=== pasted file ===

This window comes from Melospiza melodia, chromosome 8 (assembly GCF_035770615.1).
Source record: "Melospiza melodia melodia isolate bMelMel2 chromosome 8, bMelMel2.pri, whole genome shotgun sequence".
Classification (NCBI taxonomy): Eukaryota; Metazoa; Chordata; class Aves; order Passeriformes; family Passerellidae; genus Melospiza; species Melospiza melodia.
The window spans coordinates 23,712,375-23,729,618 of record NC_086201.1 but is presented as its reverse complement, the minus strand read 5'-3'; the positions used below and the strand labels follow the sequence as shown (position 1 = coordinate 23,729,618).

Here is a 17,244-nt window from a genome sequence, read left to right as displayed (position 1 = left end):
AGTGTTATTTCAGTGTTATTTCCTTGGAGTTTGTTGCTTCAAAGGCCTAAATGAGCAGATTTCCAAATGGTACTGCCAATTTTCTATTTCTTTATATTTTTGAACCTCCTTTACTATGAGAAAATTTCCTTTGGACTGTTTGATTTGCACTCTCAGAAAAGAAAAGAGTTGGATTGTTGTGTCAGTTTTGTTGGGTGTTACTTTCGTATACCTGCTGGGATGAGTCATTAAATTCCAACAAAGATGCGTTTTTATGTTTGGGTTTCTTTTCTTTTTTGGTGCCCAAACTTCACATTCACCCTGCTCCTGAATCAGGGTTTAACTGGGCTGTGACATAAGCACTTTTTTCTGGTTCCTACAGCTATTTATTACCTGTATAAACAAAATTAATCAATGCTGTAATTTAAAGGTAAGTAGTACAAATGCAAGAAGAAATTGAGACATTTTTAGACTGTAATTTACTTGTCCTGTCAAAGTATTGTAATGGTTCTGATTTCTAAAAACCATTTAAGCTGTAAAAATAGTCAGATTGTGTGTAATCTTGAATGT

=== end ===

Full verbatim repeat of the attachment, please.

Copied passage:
This window comes from Melospiza melodia, chromosome 8 (assembly GCF_035770615.1).
Source record: "Melospiza melodia melodia isolate bMelMel2 chromosome 8, bMelMel2.pri, whole genome shotgun sequence".
Classification (NCBI taxonomy): Eukaryota; Metazoa; Chordata; class Aves; order Passeriformes; family Passerellidae; genus Melospiza; species Melospiza melodia.
The window spans coordinates 23,712,375-23,729,618 of record NC_086201.1 but is presented as its reverse complement, the minus strand read 5'-3'; the positions used below and the strand labels follow the sequence as shown (position 1 = coordinate 23,729,618).

Here is a 17,244-nt window from a genome sequence, read left to right as displayed (position 1 = left end):
AGTGTTATTTCAGTGTTATTTCCTTGGAGTTTGTTGCTTCAAAGGCCTAAATGAGCAGATTTCCAAATGGTACTGCCAATTTTCTATTTCTTTATATTTTTGAACCTCCTTTACTATGAGAAAATTTCCTTTGGACTGTTTGATTTGCACTCTCAGAAAAGAAAAGAGTTGGATTGTTGTGTCAGTTTTGTTGGGTGTTACTTTCGTATACCTGCTGGGATGAGTCATTAAATTCCAACAAAGATGCGTTTTTATGTTTGGGTTTCTTTTCTTTTTTGGTGCCCAAACTTCACATTCACCCTGCTCCTGAATCAGGGTTTAACTGGGCTGTGACATAAGCACTTTTTTCTGGTTCCTACAGCTATTTATTACCTGTATAAACAAAATTAATCAATGCTGTAATTTAAAGGTAAGTAGTACAAATGCAAGAAGAAATTGAGACATTTTTAGACTGTAATTTACTTGTCCTGTCAAAGTATTGTAATGGTTCTGATTTCTAAAAACCATTTAAGCTGTAAAAATAGTCAGATTGTGTGTAATCTTGAATGT